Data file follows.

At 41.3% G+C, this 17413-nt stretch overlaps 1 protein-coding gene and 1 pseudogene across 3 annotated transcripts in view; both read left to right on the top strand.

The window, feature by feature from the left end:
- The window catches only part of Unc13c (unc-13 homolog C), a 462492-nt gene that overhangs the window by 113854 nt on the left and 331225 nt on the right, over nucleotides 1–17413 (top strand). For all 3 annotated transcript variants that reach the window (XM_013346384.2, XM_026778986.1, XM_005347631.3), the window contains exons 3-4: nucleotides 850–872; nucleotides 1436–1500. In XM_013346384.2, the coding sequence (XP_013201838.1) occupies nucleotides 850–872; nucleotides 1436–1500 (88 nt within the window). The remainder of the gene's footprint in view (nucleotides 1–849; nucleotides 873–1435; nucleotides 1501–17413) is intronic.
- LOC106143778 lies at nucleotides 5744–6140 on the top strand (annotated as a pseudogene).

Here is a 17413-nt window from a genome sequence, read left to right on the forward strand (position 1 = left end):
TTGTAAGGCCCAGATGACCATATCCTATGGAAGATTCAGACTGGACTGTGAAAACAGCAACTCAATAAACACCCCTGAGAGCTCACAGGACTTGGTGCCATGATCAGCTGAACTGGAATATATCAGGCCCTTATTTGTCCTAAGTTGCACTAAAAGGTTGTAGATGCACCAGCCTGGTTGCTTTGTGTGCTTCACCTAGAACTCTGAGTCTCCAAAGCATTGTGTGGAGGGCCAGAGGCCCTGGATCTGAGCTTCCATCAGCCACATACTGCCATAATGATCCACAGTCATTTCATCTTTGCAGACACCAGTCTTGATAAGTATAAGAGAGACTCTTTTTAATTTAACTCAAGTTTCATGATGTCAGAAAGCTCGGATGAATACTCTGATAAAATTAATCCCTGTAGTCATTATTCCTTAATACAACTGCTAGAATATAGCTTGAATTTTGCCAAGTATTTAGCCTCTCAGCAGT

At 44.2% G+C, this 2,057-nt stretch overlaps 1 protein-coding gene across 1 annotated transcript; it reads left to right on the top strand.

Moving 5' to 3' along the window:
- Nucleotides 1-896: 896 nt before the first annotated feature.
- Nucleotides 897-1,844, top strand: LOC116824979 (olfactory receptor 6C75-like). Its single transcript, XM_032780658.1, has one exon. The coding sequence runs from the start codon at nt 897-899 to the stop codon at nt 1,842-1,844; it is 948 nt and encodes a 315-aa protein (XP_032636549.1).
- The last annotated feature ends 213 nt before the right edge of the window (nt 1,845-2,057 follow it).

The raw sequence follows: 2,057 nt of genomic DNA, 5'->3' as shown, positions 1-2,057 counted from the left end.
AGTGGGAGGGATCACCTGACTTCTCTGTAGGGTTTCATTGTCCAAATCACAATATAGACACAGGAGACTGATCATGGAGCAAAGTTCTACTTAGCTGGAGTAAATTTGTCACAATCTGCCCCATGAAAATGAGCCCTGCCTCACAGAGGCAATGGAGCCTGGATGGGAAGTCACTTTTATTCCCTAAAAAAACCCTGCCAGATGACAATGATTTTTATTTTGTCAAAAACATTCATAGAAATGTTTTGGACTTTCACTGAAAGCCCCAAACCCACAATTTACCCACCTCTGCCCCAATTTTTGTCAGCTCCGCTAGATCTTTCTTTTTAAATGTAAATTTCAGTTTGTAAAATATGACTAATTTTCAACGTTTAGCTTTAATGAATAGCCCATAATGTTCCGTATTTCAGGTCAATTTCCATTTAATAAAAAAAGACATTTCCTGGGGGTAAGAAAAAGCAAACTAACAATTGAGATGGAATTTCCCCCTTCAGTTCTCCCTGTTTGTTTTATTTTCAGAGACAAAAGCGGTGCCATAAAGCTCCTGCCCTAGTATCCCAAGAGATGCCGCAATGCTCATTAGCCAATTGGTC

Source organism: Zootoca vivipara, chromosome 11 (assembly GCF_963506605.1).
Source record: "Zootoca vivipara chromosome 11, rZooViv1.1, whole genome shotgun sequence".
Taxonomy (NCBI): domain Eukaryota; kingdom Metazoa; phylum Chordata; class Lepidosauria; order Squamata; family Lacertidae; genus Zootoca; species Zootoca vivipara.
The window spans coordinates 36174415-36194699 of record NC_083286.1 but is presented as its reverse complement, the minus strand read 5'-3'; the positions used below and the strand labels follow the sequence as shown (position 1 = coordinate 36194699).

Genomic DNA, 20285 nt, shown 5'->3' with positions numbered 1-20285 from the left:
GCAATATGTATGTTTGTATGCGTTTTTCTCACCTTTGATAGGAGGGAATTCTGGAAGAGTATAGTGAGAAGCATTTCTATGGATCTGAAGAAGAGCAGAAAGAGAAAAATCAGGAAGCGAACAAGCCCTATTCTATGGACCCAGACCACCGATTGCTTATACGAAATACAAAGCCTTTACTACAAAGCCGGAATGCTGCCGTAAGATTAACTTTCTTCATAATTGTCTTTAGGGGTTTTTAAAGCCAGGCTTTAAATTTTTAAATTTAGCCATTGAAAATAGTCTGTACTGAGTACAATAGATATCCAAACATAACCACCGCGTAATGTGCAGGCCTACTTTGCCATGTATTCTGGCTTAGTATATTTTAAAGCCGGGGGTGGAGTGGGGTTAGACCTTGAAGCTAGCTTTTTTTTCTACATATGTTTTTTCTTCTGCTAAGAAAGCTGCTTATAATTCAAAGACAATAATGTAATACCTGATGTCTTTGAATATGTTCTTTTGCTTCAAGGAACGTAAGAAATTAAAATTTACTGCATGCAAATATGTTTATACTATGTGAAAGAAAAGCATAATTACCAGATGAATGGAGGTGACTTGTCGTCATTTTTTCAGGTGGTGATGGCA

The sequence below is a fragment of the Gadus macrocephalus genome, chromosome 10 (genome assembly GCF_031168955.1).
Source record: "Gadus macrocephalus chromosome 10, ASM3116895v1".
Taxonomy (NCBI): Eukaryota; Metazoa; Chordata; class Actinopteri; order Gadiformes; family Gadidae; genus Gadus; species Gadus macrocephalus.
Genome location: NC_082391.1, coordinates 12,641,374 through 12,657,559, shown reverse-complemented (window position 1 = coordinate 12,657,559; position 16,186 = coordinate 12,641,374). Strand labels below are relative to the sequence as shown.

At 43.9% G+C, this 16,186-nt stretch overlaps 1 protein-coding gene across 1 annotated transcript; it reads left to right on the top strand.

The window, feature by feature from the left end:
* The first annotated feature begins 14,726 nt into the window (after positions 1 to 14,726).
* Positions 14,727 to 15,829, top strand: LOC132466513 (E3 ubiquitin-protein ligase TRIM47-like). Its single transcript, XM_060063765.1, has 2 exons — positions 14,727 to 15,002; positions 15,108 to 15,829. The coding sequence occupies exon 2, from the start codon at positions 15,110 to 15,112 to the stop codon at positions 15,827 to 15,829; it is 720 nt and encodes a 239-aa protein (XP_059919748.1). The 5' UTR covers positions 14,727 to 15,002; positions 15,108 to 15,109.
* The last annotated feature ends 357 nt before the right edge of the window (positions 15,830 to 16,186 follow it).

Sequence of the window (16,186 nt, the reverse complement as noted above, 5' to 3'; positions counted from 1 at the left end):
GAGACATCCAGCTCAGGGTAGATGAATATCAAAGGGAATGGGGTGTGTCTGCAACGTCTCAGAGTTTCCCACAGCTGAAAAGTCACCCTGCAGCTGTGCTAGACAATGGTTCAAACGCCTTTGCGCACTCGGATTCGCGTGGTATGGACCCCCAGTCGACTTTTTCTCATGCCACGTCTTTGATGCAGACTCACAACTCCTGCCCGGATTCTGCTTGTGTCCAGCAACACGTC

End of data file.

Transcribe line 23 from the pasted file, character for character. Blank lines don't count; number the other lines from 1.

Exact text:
Genome location: NC_082391.1, coordinates 12,641,374 through 12,657,559, shown reverse-complemented (window position 1 = coordinate 12,657,559; position 16,186 = coordinate 12,641,374). Strand labels below are relative to the sequence as shown.